Poetry is dead

poetry is dead

Poetry Is dead

Death is inevitable, painful and is a rather complicated stage for the living. There is no definite finality of it either, as there will forever be questions about the dead’s arrival station. What is it that they do there anyway? Do they live an eternal life? And all that can be said is, their spirits live and exist in an entirely different realm. A realm made only for the spirits and one that separates them from those who live in the flesh.

If we introspect death in poetry, We will need to ask ourselves the following: Which parts of poetry are dead? Why are even grieving the supposed death of poetry? Because as far as I know, we don’t have to go through this process of grief. Words don’t rest; they are continually carrying life.

Dr Mongane Wally Serote said, “There is a silent scream in all the poems. There is resilience. There is a demand, a plea. The poems do not stop, they are relentless…”. In addition, words don’t surrender to death; it’s as if they have pledged to live forever. Think about it.

A writer tomorrow might decease, discontinue writing, and even cease sharing their work, but that does not necessarily mean that their words won’t live. For example, Maya Angelou’s works will forever live as there will always be something that one would need to rise from. 

The labours of Keorapetse Kgositsile will forever breathe as we will ever need to be reminded to do what we need to do and do it better. The list in itself is never-ending. Point of the matter is, words live beyond time. They are woke spirits, they linger, and they stay around. Words remain, unlike our bodies that draw closer to the soil and burn to ashes that float away with the waters. 

They are also deemed permanent and not easily erasable the way our bodies are. Yes, I’m insinuating that poetry is a spirit, and it forever exists. And maybe sometimes when people think it’s dead, they probably just can’t seem to reach it.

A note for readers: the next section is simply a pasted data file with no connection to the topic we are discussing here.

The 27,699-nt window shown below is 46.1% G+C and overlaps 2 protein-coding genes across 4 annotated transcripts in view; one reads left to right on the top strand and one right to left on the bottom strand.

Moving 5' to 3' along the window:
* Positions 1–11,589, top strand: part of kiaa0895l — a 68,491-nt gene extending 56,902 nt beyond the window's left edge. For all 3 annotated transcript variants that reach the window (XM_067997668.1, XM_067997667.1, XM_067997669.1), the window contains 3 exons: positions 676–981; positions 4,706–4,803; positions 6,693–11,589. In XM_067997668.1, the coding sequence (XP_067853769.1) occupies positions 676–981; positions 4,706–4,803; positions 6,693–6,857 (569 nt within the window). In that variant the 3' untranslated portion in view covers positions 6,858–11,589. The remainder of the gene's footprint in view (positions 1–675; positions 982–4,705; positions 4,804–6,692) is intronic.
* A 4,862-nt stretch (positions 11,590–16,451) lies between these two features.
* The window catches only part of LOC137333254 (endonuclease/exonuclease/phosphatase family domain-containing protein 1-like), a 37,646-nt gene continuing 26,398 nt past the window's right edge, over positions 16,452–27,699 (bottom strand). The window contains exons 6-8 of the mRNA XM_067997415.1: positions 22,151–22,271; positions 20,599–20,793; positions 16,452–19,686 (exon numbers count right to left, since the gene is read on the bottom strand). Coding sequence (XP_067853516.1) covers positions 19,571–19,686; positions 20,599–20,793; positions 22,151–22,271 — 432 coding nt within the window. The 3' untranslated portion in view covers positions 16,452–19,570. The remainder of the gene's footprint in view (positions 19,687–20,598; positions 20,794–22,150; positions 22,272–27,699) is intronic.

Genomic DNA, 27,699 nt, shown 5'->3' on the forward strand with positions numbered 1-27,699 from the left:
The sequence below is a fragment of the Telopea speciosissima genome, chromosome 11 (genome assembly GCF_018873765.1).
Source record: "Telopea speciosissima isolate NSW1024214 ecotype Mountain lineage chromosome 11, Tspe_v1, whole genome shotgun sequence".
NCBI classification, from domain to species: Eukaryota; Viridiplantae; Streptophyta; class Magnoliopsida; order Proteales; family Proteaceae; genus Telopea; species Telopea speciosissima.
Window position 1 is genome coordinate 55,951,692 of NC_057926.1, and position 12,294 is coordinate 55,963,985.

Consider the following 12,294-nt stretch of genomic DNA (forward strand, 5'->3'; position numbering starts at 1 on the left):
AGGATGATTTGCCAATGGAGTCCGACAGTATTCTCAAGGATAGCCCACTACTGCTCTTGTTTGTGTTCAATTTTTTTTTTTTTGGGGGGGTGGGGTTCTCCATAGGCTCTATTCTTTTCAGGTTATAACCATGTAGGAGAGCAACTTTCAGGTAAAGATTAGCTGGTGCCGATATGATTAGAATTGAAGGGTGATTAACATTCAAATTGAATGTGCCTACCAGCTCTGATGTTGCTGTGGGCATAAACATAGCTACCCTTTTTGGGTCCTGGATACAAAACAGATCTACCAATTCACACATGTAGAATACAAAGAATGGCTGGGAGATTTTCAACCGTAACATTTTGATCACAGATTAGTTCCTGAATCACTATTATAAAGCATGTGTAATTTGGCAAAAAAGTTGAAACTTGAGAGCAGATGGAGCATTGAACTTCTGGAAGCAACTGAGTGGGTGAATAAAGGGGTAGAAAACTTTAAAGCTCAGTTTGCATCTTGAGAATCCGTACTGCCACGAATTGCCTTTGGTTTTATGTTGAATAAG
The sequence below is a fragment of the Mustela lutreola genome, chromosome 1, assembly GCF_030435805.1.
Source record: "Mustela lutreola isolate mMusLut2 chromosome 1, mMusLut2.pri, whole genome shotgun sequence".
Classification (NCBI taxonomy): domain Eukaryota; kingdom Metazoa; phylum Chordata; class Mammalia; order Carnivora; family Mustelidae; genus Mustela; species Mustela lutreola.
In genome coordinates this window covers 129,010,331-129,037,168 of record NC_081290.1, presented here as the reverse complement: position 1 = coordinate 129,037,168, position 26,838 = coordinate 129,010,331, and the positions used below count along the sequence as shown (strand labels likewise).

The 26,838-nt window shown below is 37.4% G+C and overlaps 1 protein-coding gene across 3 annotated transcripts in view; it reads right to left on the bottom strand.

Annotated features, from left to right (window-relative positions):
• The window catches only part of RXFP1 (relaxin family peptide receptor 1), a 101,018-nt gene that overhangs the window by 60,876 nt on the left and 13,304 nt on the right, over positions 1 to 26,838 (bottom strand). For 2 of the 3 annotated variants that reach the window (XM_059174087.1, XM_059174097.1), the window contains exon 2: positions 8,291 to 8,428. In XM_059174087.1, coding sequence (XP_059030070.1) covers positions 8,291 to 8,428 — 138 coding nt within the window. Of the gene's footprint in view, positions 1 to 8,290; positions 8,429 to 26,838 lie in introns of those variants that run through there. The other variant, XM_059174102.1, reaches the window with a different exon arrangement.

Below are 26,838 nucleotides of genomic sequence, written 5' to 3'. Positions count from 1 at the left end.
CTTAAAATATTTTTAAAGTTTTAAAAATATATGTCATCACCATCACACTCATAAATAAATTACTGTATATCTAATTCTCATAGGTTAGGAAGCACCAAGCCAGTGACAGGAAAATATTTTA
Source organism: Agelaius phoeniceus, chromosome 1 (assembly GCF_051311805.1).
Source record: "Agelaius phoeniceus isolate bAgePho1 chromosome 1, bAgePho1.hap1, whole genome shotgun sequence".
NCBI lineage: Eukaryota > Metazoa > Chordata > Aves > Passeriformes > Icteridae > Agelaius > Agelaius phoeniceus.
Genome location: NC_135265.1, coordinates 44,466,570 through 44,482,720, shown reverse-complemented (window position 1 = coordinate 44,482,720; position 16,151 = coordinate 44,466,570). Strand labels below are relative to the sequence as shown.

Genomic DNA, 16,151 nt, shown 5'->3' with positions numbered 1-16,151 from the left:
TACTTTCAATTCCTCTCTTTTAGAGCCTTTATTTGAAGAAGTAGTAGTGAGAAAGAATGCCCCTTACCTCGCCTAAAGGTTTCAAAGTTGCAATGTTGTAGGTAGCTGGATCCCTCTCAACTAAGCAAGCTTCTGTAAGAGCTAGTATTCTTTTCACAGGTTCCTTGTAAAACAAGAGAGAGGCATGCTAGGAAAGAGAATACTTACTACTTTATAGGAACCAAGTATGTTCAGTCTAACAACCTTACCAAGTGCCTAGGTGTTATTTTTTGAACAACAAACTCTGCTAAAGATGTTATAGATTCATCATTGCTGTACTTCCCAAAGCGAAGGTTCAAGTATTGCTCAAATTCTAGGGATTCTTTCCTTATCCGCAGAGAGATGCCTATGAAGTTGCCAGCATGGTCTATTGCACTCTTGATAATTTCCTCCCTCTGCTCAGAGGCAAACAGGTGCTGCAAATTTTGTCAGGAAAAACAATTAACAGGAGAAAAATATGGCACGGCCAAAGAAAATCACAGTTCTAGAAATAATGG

To add, It is no myth that this world is filled with poetry and many stories with no homes to go to. And with said, maybe poetry is not dead, perhaps it’s just homeless. Or maybe it’s lost, and not everyone can seem to find it although it is there.

If we dive deeper into matters, considering we observe the state of poetry in every country, various conclusions can be made. So, maybe poetry in other places is still a baby that is learning how to talk or just perhaps, it’s a deadbeat father who is trapped in his childhood traumas. 

Or maybe poetry is trapped in an adult going through a mid-life crisis, depressed and trying to pick up the broken pieces. Point of the matter is, it’s still there, somewhere above the waters.

On a different streak, if we ever begin to talk about poetry that decays within us, I would like us to remember that sometimes not everything is meant to leave the body. If we have to start a conversation about that, we would probably be reminded of the digging that each individual would need to do. In reality, it takes more than one person to dig; that’s how difficult it can be. Also maybe sometimes it’s safer not to dig.

Maybe it is relatively safer to start and change your perspective about the life of poetry as it is different from your life as a human. Since poetry sometimes feels out of reach, maybe all we need to do is just be a little bit patient with the thought.

Take this time and ponder what you could do differently as a poet or a lover of the art to ensure that poetry breathes at every corner of this earth. There are so many changes that can be made to change the narrative of what people think about poetry. Be mindful about the generations that come after you and what you will be leaving them. 

In pursuing this the journey of enhancing and transforming the poetry industry, don’t forget to keep in mind the people who laid the groundwork for you. Allow yourself to be guided by them and build on what they have given you.

In all, let us remember that sometimes digging is not the answer, perhaps building onto the foundation and working with what we have is all that we need to do.

Do you think poetry is dead? Next: Check out this Article by Muskaan Ayesha on the benefits of poetry.

Poetry is dead Thandiwe Nqanda

About The Author

Thandiwe Nqanda

Thandiwe was born and raised in the Mother City of Cape TownSouth Africa. She’s an avid poet and writer, currently pursuing a Quadruple Major in Bachelor of Arts at Wits University.

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